Film Review – About Endlessness (2019)

If there was ever going to be a filmmaker to chronicle the diversity of human behaviour it’s got to be Roy Andersson. The veteran Swedish filmmaker recently finished his’ Human Trilogy‘ ( Songs From The Second Floor, You The Living and A Pigeon Sat On A Branch Reflecting On Existence) returns with another slice of tragicomedy with About Endlessness.

Short, mundane stories of lost solus, lonely hearts and everything in between. Give him 76 minutes of those tribulations of life you’ll get  eye opening irony and absurdist hilarity.

So what’s About Endlessness all about? The best way to describe this film, it’s a collection of vignettes on humanity. Reflecting daily lives, and it’s beauty, cruelty, it’s splendour and it’s banality. The abundance of life and all it’s frailties.

Throughout the film a unknown woman  narrates each vignette, observing  and introducing it with ” I Saw a man…”. Like Andersson constructing a poem , moments of weakness, bewilderment, wear and tear, despair . The filmmaker is no stranger to themes of genocide or war, topics he covered before in his 1991 short, World of glory. No stone left unturned small or big. Humanity may look at times negative but compassion, gentleness and hope shines through the darkness that make you smile or laugh. Simply a little ray of sunshine bursting through the grey sombre mundanity.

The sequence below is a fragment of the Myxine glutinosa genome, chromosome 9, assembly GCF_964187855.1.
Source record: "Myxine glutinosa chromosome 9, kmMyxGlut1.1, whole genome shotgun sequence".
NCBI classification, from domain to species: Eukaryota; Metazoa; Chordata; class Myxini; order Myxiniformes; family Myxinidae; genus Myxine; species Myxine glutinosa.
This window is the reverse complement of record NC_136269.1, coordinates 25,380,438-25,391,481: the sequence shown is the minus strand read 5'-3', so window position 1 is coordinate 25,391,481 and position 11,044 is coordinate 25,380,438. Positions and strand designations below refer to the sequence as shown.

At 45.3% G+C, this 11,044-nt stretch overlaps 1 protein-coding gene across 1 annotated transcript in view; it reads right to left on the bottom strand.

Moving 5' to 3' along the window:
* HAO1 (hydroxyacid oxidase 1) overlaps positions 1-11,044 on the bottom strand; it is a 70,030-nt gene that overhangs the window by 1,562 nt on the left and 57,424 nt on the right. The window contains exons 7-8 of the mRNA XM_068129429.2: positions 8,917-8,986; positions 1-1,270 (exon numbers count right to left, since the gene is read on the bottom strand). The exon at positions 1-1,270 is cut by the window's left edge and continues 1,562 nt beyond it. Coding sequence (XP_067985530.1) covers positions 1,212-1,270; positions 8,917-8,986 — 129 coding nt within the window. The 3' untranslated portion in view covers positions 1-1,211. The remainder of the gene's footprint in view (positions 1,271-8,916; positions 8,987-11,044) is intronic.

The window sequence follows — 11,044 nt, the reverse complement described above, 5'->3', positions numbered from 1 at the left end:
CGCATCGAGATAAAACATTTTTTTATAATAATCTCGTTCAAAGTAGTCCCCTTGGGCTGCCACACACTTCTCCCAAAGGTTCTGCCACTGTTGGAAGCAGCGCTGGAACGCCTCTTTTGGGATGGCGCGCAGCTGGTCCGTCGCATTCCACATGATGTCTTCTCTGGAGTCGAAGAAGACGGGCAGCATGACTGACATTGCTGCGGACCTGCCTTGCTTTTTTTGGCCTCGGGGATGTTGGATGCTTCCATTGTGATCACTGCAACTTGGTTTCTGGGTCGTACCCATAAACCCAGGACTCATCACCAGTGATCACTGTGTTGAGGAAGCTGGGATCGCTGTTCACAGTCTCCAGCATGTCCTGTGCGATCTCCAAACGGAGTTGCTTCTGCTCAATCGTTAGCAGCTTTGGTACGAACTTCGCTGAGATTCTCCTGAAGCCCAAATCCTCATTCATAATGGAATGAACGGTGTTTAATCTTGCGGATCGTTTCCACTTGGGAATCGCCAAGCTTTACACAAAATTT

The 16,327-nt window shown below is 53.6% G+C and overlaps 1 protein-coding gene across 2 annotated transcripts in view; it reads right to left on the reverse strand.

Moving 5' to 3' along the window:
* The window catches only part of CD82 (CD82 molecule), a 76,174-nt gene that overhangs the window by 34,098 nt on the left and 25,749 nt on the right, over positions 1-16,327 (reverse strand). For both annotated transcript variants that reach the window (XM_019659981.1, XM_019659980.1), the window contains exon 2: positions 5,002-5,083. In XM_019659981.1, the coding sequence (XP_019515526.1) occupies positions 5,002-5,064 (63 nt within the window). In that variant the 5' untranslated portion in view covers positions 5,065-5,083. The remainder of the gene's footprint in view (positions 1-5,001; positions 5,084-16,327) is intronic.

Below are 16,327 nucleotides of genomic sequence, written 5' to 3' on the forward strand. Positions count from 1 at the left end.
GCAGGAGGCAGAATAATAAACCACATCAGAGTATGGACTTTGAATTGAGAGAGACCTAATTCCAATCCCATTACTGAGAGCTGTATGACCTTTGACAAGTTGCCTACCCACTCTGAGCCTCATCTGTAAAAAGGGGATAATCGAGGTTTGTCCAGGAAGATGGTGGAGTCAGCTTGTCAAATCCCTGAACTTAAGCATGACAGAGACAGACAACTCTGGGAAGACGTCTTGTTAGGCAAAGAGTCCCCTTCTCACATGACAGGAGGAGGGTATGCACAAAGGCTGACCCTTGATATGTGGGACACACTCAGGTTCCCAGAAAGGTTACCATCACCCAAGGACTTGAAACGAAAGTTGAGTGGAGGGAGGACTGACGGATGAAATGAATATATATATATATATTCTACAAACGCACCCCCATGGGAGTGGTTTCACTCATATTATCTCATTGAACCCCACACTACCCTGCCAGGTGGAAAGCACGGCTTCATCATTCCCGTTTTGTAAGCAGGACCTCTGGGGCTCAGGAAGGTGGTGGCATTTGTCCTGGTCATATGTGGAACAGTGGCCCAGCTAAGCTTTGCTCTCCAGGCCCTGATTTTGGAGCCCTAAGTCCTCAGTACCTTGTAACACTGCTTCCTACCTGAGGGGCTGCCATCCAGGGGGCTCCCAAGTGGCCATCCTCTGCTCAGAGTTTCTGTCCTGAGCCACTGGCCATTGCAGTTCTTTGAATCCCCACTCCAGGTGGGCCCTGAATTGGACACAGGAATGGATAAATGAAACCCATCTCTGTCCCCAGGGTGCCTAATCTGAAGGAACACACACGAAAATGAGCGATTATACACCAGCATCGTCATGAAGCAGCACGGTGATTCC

The female narrator sets the mood, the tone for each vignette as she flies over the city with her male counterpart. As if they were angels watching us suffer, love, bewildered collectively, chronicling humanity.

A priest has a crisis of faith, a man begs for his life, a woman incapable of feeling shame, a man weeps on a bus , a regretful killer. Even Hitler gets his turn in his final moments in his bunker, a man ties his daughter’s shoes in the rain and young women dance at a bar in a war torn land.

About Endlessness may not exactly be on par with A Pigeon Sits On A Branch Reflecting On Existence when it comes to humour. It still has the trademark absurdism we expect from Roy Andersson.  The recently released documentary Being A Human Person (2020) this gives you a better insight into the filmmakers mindset and a better appreciation of what this film is all about as he tackles his inner demons. Will this be his swan song? Possibly as he’s 78.

About Endlessness is a blissful melody of the human experience and why we exist, what also pushes us to be happy. Comical brilliance that reminds us everything has a meaning, it’s called being human.

★★★★


Drama, Fantasy | Sweden, 2019 | 15 | Digital HD | Curzon Home Cinema | Dir.Roy Andersson | Bengt Bergius, Anja Broms, Marie Burman, Tatiana Delaunay

originally posted at The Peoples Movies 20th December 2020

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